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ENC: RES: cvs watch add

From: Marcelo Carvalho Fernandes
Subject: ENC: RES: cvs watch add
Date: Mon, 10 May 2004 17:46:18 -0300

Thanks again Mark.

Marcelo Carvalho Fernandes
Smart Tech Consulting

-----Mensagem original-----
De: address@hidden [mailto:address@hidden nome de Mark D. Baushke
Enviada em: segunda-feira, 10 de maio de 2004 17:05
Para: Marcelo Carvalho Fernandes
Cc: address@hidden
Assunto: Re: RES: cvs watch add

Hash: SHA1

Marcelo Carvalho Fernandes <address@hidden> writes:

> Thanks to Mark and Larry. I'm using 1.11.2. I saw the changes from
> 1.11.2 to 1.11.3 and It was fixed in 1.11.3.

Yup. You probably want to upgrade to the latest version of cvs if you
can take the time to do it.

> Mark, why avoid pserver ?

I do not believe it is secure to have cvs do any local
authentication/authorization or to ever run as root under any
circumstances whatever.

If cvs is ever run as root, there is another vector for possible root
compromise on your machine. The cvs application was not written from
scratch with any useful security model in it and it does not have
the best track record for being secure (witness recent patches to
prevent security exploits).

Also, if the network path to your :pserver: server host is not secure,
the password is traveling over the network in a trivially encoded format
that may be used to compromise the account leading to the possility of
an audit trail that has been forged.

> What should I have to use ? Kerberos ?

I favor use of an external authentication mechanism such as :ext: via
ssh. This allows the ssh server to perform the authentication which it
does well and the filesystem to grant the authorization for a given

External authenticators should be small and easy to audit from a
security point of view. There are too many exceptions in cvs for it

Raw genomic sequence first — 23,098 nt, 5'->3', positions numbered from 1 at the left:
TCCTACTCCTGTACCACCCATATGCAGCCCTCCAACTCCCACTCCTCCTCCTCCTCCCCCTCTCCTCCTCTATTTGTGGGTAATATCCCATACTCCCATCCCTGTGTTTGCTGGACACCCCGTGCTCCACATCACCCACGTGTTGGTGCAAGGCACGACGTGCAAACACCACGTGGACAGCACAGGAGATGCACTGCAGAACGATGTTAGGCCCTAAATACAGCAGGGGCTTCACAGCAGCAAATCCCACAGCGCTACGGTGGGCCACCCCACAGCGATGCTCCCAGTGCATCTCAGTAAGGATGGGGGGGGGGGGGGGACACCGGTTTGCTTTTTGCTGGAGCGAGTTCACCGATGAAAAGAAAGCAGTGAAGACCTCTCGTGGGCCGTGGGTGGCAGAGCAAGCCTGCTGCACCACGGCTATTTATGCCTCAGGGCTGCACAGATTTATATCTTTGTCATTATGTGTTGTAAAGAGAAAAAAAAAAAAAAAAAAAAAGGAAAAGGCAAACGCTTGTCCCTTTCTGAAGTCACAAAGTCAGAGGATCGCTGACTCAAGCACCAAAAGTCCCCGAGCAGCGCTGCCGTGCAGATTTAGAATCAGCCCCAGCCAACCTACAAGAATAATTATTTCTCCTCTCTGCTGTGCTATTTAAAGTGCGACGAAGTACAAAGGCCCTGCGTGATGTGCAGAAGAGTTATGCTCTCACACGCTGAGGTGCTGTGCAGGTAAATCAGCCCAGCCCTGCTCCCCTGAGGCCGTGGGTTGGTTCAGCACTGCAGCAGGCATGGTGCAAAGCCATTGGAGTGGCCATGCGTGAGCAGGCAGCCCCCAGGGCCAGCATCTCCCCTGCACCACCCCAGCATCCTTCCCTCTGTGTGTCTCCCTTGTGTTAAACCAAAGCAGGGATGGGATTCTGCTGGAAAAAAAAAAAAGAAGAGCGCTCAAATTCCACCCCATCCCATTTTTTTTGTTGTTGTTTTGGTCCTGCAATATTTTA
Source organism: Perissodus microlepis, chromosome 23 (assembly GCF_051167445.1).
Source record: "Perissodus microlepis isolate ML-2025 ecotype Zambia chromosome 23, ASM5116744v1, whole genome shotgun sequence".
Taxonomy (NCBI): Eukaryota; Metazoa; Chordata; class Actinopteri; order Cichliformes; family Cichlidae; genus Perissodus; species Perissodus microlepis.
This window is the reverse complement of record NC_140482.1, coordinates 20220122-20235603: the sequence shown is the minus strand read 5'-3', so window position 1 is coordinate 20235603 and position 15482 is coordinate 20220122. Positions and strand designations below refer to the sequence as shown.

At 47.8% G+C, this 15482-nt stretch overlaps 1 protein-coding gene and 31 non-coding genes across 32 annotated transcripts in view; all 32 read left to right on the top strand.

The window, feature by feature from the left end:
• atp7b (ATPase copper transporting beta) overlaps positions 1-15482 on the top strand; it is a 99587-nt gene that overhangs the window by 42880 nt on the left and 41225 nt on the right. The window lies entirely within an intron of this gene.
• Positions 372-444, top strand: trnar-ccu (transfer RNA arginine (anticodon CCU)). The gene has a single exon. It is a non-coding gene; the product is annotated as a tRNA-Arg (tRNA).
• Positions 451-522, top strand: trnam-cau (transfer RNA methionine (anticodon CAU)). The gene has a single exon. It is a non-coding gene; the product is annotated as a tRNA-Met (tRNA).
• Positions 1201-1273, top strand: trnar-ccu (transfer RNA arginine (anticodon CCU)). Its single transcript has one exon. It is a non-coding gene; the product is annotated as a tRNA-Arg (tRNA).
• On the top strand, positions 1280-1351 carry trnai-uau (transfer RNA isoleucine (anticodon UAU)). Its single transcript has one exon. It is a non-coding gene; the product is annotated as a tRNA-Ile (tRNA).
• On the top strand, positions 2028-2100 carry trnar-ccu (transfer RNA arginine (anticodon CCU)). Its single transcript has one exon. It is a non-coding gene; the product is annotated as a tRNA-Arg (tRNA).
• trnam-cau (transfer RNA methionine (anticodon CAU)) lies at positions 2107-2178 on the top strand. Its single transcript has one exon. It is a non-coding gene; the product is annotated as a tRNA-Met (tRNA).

to be easy to do a security audit of it.

That said, I have not even tried to do an audit of either the kserver or
gssapi interfaces in cvs myself. I suspect that either of them is likely
to be more 'secure' than 'pserver' in the sense of being vulnerable to
network snooping. However, without a security expert doing an
evaluation, I would not like to bet money on it. If you consider your
source repository to have economic value, do not use any method of
remote authentication that relies on cvs making any of the
authentication/authorization decisions or you are placing a bet without
a good understanding of the potential risks.

Being pragmatic, I don't mind folks using pserver in their own
environments if they understand the risks and lack of guarantees. There
are probably even limited scope and highly controlled environments where
pserver might be a reasonable solution, but I have concerns whenever
they are used over the Internet directly.

So, I believe that at least some folks find :pserver: access mechanisms
are just the right kind of thing for their purposes and I wish them well.

For example, I did not vote against the recent introduction of a PAM
module for the feature branch of the version of cvs.

I do not by any stretch consider that cvs is secure enough to run in
:pserver: mode for any of my own repositories.

If anyone is interested in writing a stand-alone :pserver: proxy which
could be audited easily and also used to run 'cvs server' securely, I
would not have any problem at all in seeing :pserver: ripped out of cvs
in favor of that approach. If you like the model, you could look at how
privilege separation works in many of the OpenBSD daemons and see what
it would take to replace the :pserver: feature in cvs with something
more secure... not that I believe it can actually be done, but I would
not mind being proven wrong.

I hope this explains my "I try to avoice :pserver: when possible"
comment in clear terms.

        -- Mark
Version: GnuPG v1.2.3 (FreeBSD)


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